It’s DAPL all over again, and it’s happening right under our nose.
This week, over 20 Indigenous and environmental organizations delivered an open letter to 28 major banks, calling on them to back away from funding the Trans Mountain pipeline expansion project (TMEP).
“Mark my words, Kinder Morgan’s Trans Mountain pipeline expansion project will never see the light of day,” said Grand Chief Stewart Phillip, President of the Union of the BC Indian Chiefs.
Here are 5 things you need to know about Trans Mountain:
1. More than 120 First Nations and Tribes comprising the Treaty Alliance Against Tar Sands Expansion oppose Trans Mountain. The Tsleil-Waututh Nation, The Coldwater Indian Band, and the Squamish Nation are among the First Nations tackling the pipeline project in the courts, citing environmental and health concerns —on top of the fact that they haven’t properly been consulted. Sound familiar?
Rueben George, of the Tsleil-Waututh Sacred Trust Initiative, said to the Vancouver Sun:
"These tankers and pipelines and the port behind us. ... What they're doing is not good. It goes against our laws on our land and water. That's why we're saying No. We're not going to allow this to happen."
Chief Serge Simon of the Mohawk Council of Kanesatake, said at the TD Bank shareholder meeting:
“Indigenous opposition from Quebec to British Columbia to North Dakota will stop the Kinder Morgan oil pipeline."
2. Canada’s Trans Mountain Pipeline expansion would nearly triple its existing capacity from 300,000 to 890,000 barrels of crude tar sands oil per day — making it far bigger in capacity than the Dakota Access pipeline and the proposed Keystone XL pipeline in the U.S.
Clayton Thomas-Müller of the Mathias Colomb First Nation, and Campaigner at 350.org says:
“The extraction and production of tar sands oil not only spreads climate chaos across the planet, it has been killing Dené, Cree and Métis people in Northern Alberta through cancer and the poisoning of their water and food systems. Banks that fund tar sands infrastructure like Trans Mountain are writing death warrants for our people and the world at large.”
3. It already has a disgraceful track record. The existing Trans Mountain pipeline has 82 leak incidents under its belt, including four major oil spills.
Hannah McKinnon of Oil Change International said:
"New tar sands infrastructure is incompatible with a safe climate, the world is in a deep hole and the first thing we need to do is stop digging. This pipeline is the epitome of risky: First Nations don't want it, the Province of British Columbia doesn't want it, the climate can't afford it, and the sector that it is being built for doesn't need it."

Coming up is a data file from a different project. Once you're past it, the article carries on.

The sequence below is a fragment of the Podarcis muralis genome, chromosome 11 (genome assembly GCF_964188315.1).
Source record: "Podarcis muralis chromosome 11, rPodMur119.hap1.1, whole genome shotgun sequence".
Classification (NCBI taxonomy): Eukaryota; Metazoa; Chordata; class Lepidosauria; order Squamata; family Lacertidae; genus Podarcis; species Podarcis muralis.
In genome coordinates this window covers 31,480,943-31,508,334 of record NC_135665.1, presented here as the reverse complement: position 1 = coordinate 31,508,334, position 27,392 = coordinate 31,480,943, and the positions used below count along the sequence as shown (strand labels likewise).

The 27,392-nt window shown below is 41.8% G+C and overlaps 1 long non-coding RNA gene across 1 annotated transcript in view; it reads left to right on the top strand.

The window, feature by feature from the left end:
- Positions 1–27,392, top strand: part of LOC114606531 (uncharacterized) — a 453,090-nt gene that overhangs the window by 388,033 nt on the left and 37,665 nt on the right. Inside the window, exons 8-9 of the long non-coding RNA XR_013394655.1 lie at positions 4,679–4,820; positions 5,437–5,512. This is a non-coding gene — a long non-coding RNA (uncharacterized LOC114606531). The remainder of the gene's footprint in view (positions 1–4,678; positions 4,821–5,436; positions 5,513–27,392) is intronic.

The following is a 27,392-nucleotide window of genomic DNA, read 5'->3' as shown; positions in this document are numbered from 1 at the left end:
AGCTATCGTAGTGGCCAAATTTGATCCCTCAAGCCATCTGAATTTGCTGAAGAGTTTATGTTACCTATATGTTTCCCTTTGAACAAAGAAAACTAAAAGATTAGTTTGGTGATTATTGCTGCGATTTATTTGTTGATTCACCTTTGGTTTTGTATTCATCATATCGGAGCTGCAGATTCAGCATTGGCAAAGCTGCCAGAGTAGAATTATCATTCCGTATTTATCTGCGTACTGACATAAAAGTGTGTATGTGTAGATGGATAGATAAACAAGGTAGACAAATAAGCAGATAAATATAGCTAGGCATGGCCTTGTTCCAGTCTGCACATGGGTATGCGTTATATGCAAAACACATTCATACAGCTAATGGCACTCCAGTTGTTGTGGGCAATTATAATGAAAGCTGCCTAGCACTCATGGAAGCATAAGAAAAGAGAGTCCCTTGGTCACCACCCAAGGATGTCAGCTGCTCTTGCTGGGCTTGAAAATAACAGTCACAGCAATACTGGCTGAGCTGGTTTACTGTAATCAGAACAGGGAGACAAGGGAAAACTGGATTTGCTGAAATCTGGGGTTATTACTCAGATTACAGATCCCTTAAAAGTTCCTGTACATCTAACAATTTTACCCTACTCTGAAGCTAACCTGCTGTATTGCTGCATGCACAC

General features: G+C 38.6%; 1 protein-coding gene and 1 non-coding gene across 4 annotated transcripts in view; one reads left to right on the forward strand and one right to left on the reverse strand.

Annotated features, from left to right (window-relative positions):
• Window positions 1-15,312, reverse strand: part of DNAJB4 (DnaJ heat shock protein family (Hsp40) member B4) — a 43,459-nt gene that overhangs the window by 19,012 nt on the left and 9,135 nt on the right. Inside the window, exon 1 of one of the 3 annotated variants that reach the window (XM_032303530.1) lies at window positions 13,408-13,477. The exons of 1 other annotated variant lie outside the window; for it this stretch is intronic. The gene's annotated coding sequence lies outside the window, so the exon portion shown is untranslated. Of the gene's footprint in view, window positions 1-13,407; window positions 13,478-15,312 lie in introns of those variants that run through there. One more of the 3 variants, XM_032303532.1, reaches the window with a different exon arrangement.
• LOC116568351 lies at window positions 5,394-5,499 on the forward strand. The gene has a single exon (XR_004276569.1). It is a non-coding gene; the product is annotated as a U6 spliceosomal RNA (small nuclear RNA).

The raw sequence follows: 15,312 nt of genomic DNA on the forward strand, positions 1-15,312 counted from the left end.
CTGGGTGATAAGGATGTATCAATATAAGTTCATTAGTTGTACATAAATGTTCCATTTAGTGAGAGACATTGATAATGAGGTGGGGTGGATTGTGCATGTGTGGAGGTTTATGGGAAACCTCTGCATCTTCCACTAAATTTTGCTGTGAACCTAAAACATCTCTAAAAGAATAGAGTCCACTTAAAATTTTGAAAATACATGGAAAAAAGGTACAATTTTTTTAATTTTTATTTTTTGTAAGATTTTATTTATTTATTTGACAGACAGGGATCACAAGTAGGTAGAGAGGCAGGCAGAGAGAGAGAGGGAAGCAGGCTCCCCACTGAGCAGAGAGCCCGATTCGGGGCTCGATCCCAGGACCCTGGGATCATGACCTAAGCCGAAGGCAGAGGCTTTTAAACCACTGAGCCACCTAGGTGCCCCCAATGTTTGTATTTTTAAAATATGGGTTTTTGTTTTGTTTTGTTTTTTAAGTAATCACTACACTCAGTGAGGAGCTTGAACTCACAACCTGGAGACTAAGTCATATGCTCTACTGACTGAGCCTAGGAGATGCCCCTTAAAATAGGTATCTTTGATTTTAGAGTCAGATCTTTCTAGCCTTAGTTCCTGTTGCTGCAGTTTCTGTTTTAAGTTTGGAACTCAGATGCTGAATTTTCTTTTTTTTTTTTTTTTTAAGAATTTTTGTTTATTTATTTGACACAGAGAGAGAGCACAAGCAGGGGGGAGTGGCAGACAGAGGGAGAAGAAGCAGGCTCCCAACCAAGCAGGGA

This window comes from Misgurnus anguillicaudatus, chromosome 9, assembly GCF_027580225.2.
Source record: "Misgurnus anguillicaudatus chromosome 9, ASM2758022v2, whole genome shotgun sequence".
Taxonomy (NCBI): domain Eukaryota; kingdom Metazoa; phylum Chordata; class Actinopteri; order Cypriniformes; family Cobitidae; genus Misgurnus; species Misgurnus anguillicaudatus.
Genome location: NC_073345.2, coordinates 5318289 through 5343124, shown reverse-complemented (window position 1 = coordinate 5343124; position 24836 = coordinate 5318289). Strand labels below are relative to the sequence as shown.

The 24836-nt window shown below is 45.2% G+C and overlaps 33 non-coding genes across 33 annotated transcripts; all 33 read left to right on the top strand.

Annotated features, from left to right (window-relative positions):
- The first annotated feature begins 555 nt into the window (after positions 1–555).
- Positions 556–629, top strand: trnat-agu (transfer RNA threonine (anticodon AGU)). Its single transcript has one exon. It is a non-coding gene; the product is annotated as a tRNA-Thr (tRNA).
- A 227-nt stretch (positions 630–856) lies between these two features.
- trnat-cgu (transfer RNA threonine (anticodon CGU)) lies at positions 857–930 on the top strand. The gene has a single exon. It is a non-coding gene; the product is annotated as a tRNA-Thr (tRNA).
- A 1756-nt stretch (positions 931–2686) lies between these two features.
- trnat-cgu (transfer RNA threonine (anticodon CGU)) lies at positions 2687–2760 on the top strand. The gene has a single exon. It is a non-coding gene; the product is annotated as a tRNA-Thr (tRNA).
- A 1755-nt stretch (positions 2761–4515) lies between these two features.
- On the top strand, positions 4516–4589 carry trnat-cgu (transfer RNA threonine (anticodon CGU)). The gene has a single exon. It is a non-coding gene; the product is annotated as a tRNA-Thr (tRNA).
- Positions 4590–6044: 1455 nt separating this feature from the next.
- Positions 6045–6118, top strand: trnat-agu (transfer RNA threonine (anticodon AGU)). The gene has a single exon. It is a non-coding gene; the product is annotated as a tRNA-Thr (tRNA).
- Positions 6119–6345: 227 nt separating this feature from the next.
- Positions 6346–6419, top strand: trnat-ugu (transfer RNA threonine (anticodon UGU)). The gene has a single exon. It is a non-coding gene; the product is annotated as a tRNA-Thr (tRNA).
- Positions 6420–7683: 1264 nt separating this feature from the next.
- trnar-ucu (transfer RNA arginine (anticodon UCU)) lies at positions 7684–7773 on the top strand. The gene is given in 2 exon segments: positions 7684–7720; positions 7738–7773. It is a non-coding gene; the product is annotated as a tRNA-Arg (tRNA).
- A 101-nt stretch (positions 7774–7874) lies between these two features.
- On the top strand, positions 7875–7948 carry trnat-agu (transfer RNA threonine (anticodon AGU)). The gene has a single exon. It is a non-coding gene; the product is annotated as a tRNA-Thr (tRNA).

4. Banks -STILL- haven’t learned their lesson from DAPL, and are lining up to invest in the project. Just a month ago, Citi Chairman Michael O’Neill, when confronted with Indigenous Water Protectors taking action at the Citi annual shareholder meeting, said: "We wish we could have a do-over on this." Kinder Morgan is lining up banks in the next few weeks to get a credit card for $5 billion Canadian to fund Trans Mountain. This is banks’ chance at a do-over, and many of them are blowing it.
These 14 banks are selling shares in Trans Mountain and other Kinder Morgan assets :
Bank of America, Bank of Montreal, Barclays, Canadian and Imperial Bank of Commerce, Credit Suisse, Deutsche Bank, JPMorgan Chase, Mitsubishi UFJ Financial Group, Mizuho Financial Group, National Bank of Canada, Royal Bank of Canada, Scotiabank, Société Générale, and TD Bank)
These 14 banks are participants in current and past Kinder Morgan revolving credit facilities: BayernLB, BBVA, BNP Paribas, BPCE/Natixis, Citigroup, Crédit Agricole, DNB ASA, ING, Morgan Stanley, Regions Bank, Sumitomo Mitsui Financial Group, SunTrust, UBS, and Wells Fargo.
Tom BK Goldtooth, Executive Director, Indigenous Environmental Network said:
“Our prophecies tell us that life on Mother Earth, as we know it, is in danger and coming to a great transformation. The time is now for banks to divest from an economy based on industrial extraction, production and combustion of fossil fuels and its environmentally risky transportation infrastructures. Investment policy changes are urgently needed that recognize the health and vitality of Earth’s living systems, ecological and social well-being and the rights of Indigenous Peoples.”
5. The public opposes Trans Mountain. A recent survey found that 50% of British Columbia residents oppose the pipeline project and only 22% support it. Amongst those more informed on the details of the project, 70.9% are opposed.
Indigenous Peoples and allies are organizing against TMPEC, and are calling on banks to defund tar sands extraction and back away from funding Trans Mountain.
Jacqueline Fielder of Mazaska Talks said:
“Until banks honor the right to Free Prior and Informed Consent of indigenous people — including the Dene, Cree, Metis, and Athabasca Chipewyan First Nation — we will continue to call on municipal and foreign governments to divest from these banks.”
Eriel Deranger, Director with Indigenous Climate Action said:
“We are collectively responsible for achieving climate stabilization in our lifetime. We must challenge the systems that brought us to where we are, or suffer the consequences of our inaction. Tar sands development, and all of its associated infrastructure, are a byproduct of an antiquated economic system that propagates and supports climate chaos while devaluing and dehumanizing Indigenous rights and culture. We must not let money, and the banks that control our money, dictate our futures any longer. It’s time to demand real change and action on climate today.”